Gerry Obrian: Seven Threats
The Klamath Promise has been striving to improve student achievement in Klamath County with the goal of 100 percent high school graduation. Key in the Klamath Promise’s mission is the phrase, “we all play a part.”
The part everyone plays can make the difference between a graduate’s success or failure. According to a report released last year from America’s Promise and Grad Nation, the more support a young person has, the more likely he or she is to succeed and graduate from high school.
“Don’t Quit on Me” was published in September 2015. It builds on the 2014 report, “Don’t Call Them Dropouts.” While the previous report focused on why students didn’t complete high school, the 2015 report examines what fellow students, families and communities can do to help students succeed.
“The more sources of support a young person has, the more likely he or she is to stay in school,” is one of the simplest statements of the Don’t Quit on Me’s conclusion. Even one person’s influence can bring a dropout back to the classroom. “This anchoring relationship allows the young person to access available community assets – and to leverage internal strengths. This trusted, stabilizing adult … provides a foundation that allows a young person to consider new possibilities for the future and engage a Web of Support.”
That “Web of Support” is what the study calls friends, adults, school and friends who, together, help students achieve.
“To put it simply,” the report reads, “some young people may be standing in a room that contains all the support they need, but they need someone else to turn on the lights so they can see what’s there and reach for it.”
Adverse Life Experiences
Don’t Quit on Me identifies the “hurdles” to graduation by a more technical term, “adverse life experiences.” These are detrimental things that can happen in a young person’s life, especially between the ages of 14 to 18, that keep him or her from graduating and likely from succeeding later in life.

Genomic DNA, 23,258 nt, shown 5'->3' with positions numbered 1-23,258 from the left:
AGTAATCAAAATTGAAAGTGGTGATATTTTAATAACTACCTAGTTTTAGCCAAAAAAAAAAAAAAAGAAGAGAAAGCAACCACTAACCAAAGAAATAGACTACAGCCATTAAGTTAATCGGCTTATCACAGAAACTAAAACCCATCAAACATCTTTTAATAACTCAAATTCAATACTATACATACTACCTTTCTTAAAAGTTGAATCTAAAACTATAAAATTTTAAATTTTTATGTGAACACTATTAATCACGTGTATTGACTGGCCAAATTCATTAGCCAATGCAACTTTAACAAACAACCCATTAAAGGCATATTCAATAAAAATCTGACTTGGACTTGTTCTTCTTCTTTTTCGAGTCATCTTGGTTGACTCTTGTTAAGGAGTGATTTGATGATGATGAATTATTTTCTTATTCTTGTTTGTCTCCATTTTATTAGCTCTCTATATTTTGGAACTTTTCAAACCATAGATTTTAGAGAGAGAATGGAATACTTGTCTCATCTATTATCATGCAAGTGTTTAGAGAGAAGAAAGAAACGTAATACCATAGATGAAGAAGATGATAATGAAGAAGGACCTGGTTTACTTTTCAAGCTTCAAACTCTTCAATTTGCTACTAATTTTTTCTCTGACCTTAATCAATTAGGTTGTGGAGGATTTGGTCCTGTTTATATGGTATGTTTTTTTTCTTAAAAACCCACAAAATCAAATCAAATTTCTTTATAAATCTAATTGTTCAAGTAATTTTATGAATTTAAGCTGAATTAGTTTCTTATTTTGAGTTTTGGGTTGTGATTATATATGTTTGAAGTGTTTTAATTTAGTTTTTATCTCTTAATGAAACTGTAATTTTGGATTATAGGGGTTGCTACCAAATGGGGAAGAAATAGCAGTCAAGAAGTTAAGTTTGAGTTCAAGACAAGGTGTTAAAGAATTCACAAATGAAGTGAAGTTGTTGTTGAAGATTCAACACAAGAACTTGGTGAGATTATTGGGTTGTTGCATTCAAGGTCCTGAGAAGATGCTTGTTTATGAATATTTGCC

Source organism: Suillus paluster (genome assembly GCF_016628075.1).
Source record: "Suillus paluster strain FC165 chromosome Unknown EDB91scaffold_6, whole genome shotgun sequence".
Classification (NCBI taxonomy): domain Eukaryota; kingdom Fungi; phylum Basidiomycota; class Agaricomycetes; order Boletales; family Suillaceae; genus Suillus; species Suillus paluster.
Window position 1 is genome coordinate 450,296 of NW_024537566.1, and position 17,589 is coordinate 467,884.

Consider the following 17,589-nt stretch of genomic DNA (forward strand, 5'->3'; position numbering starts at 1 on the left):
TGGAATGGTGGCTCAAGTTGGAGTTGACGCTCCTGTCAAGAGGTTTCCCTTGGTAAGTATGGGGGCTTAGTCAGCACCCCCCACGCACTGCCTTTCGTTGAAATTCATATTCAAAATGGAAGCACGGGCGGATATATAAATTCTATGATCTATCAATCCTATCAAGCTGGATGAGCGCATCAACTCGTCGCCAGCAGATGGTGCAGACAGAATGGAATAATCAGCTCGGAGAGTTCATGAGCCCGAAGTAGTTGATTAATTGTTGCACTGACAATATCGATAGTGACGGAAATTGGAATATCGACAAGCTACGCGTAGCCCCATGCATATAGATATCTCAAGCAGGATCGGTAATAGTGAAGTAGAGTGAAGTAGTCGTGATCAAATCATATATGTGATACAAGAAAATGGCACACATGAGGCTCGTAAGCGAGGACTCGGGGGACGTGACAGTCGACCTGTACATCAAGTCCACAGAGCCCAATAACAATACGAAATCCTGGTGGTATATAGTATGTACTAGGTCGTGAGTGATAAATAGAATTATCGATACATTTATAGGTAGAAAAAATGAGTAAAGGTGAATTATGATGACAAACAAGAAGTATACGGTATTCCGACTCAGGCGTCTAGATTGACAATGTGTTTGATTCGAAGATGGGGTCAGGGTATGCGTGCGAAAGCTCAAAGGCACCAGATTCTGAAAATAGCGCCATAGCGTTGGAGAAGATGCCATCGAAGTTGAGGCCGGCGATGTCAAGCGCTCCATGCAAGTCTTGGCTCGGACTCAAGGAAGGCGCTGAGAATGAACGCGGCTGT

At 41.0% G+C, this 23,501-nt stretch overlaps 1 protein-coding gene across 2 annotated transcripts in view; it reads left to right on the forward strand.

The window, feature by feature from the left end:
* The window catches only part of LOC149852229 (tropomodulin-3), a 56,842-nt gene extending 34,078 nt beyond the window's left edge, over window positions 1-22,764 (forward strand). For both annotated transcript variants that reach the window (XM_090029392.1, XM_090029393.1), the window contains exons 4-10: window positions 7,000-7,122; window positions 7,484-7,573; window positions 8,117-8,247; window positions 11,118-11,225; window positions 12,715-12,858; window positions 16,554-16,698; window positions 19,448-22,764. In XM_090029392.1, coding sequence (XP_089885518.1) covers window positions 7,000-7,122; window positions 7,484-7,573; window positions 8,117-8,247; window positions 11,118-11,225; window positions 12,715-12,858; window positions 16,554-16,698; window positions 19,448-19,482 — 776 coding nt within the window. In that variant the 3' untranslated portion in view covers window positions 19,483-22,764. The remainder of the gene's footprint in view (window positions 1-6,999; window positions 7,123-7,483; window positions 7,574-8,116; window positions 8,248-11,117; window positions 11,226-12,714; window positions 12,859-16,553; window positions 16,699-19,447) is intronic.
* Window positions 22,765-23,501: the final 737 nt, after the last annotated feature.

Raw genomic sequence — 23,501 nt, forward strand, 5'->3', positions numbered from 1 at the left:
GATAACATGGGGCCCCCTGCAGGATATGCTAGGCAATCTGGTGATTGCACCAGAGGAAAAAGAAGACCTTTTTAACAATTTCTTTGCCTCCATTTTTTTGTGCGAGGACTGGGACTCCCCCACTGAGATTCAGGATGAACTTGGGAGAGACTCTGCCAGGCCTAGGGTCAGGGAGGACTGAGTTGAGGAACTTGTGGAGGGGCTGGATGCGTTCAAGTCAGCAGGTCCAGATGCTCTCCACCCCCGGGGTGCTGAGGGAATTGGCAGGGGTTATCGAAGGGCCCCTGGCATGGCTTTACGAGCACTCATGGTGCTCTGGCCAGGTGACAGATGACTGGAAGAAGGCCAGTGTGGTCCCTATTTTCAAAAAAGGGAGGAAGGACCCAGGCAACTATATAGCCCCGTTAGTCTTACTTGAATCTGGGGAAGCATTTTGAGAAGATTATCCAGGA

Common adverse life experiences are: suspension or expulsion; becoming a teen parent; experiencing a major health issue, homelessness or moving many times, often called mobility.
The study listed these findings
n Students who stop going to high school have had twice as many adverse life experiences as students who don’t drop out.
n More than half of students who stop going to high school had five or more adverse life experiences, compared to 20 percent of those who graduated
n For each additional adverse life experience, the chances of not graduating from high school rises by 19 percent.
n Being suspended or expelled more than doubles the odds of dropping out.
Building the web
How to combat these adverse life experiences and detrimental statistics? Relationships, the study says.
This is where the Web of Support comes in.
One Don’t Quit on Me’s key findings states: Social supports from multiple sources buffer the effects of adverse life experiences for most young people. However, those who are facing the greatest adversity need more intensive support than family, school and friends can provide.
It may sound obvious, but the more support from more places better combats those bad experiences earlier in life. The ones that made a difference were people who “cared about me, treated me fairly, showed me how to do things, helped me solve problems, made sure I had what I needed for school,” students told Don’t Quit on Me.
“The young people we interviewed and surveyed showed us that the strength, number and nature of relationships in their lives are important factors that influence their engagement with school,” the report reads. “What we learned, in part, is that small interventions can make a big difference for most youth. You don’t need to be everyone to be someone for a young person.”